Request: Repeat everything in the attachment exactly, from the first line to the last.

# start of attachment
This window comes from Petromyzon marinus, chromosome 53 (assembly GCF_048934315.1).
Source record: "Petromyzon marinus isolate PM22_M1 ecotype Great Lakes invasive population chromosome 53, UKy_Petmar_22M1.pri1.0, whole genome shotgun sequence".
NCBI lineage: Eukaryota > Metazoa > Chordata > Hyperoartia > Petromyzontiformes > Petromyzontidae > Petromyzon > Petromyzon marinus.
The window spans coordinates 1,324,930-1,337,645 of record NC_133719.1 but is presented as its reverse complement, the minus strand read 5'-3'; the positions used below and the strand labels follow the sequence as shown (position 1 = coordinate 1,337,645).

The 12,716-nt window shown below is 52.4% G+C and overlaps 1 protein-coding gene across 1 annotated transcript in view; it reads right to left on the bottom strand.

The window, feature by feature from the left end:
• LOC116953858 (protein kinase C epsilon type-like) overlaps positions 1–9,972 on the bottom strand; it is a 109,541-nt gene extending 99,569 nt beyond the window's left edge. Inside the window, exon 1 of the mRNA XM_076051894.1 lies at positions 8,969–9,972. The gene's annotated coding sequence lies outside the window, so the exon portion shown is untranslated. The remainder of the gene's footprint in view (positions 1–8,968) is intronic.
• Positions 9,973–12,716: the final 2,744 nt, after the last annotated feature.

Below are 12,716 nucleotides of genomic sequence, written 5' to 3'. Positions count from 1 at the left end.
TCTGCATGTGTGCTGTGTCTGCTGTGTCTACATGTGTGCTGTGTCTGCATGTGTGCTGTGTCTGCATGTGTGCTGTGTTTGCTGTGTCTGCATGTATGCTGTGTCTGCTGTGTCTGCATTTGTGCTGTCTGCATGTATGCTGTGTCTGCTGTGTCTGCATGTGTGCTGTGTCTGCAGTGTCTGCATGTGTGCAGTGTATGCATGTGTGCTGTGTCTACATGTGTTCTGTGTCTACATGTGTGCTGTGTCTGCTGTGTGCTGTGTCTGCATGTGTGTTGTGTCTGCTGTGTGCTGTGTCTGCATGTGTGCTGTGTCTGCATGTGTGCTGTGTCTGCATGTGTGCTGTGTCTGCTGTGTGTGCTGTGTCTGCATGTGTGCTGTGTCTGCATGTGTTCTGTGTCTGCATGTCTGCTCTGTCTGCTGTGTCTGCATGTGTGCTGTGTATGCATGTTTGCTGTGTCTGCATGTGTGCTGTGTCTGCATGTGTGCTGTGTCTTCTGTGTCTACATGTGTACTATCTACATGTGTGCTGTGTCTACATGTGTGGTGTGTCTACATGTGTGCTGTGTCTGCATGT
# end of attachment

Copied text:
This window comes from Petromyzon marinus, chromosome 53 (assembly GCF_048934315.1).
Source record: "Petromyzon marinus isolate PM22_M1 ecotype Great Lakes invasive population chromosome 53, UKy_Petmar_22M1.pri1.0, whole genome shotgun sequence".
NCBI lineage: Eukaryota > Metazoa > Chordata > Hyperoartia > Petromyzontiformes > Petromyzontidae > Petromyzon > Petromyzon marinus.
The window spans coordinates 1,324,930-1,337,645 of record NC_133719.1 but is presented as its reverse complement, the minus strand read 5'-3'; the positions used below and the strand labels follow the sequence as shown (position 1 = coordinate 1,337,645).

The 12,716-nt window shown below is 52.4% G+C and overlaps 1 protein-coding gene across 1 annotated transcript in view; it reads right to left on the bottom strand.

The window, feature by feature from the left end:
• LOC116953858 (protein kinase C epsilon type-like) overlaps positions 1–9,972 on the bottom strand; it is a 109,541-nt gene extending 99,569 nt beyond the window's left edge. Inside the window, exon 1 of the mRNA XM_076051894.1 lies at positions 8,969–9,972. The gene's annotated coding sequence lies outside the window, so the exon portion shown is untranslated. The remainder of the gene's footprint in view (positions 1–8,968) is intronic.
• Positions 9,973–12,716: the final 2,744 nt, after the last annotated feature.

Below are 12,716 nucleotides of genomic sequence, written 5' to 3'. Positions count from 1 at the left end.
TCTGCATGTGTGCTGTGTCTGCTGTGTCTACATGTGTGCTGTGTCTGCATGTGTGCTGTGTCTGCATGTGTGCTGTGTTTGCTGTGTCTGCATGTATGCTGTGTCTGCTGTGTCTGCATTTGTGCTGTCTGCATGTATGCTGTGTCTGCTGTGTCTGCATGTGTGCTGTGTCTGCAGTGTCTGCATGTGTGCAGTGTATGCATGTGTGCTGTGTCTACATGTGTTCTGTGTCTACATGTGTGCTGTGTCTGCTGTGTGCTGTGTCTGCATGTGTGTTGTGTCTGCTGTGTGCTGTGTCTGCATGTGTGCTGTGTCTGCATGTGTGCTGTGTCTGCATGTGTGCTGTGTCTGCTGTGTGTGCTGTGTCTGCATGTGTGCTGTGTCTGCATGTGTTCTGTGTCTGCATGTCTGCTCTGTCTGCTGTGTCTGCATGTGTGCTGTGTATGCATGTTTGCTGTGTCTGCATGTGTGCTGTGTCTGCATGTGTGCTGTGTCTTCTGTGTCTACATGTGTACTATCTACATGTGTGCTGTGTCTACATGTGTGGTGTGTCTACATGTGTGCTGTGTCTGCATGT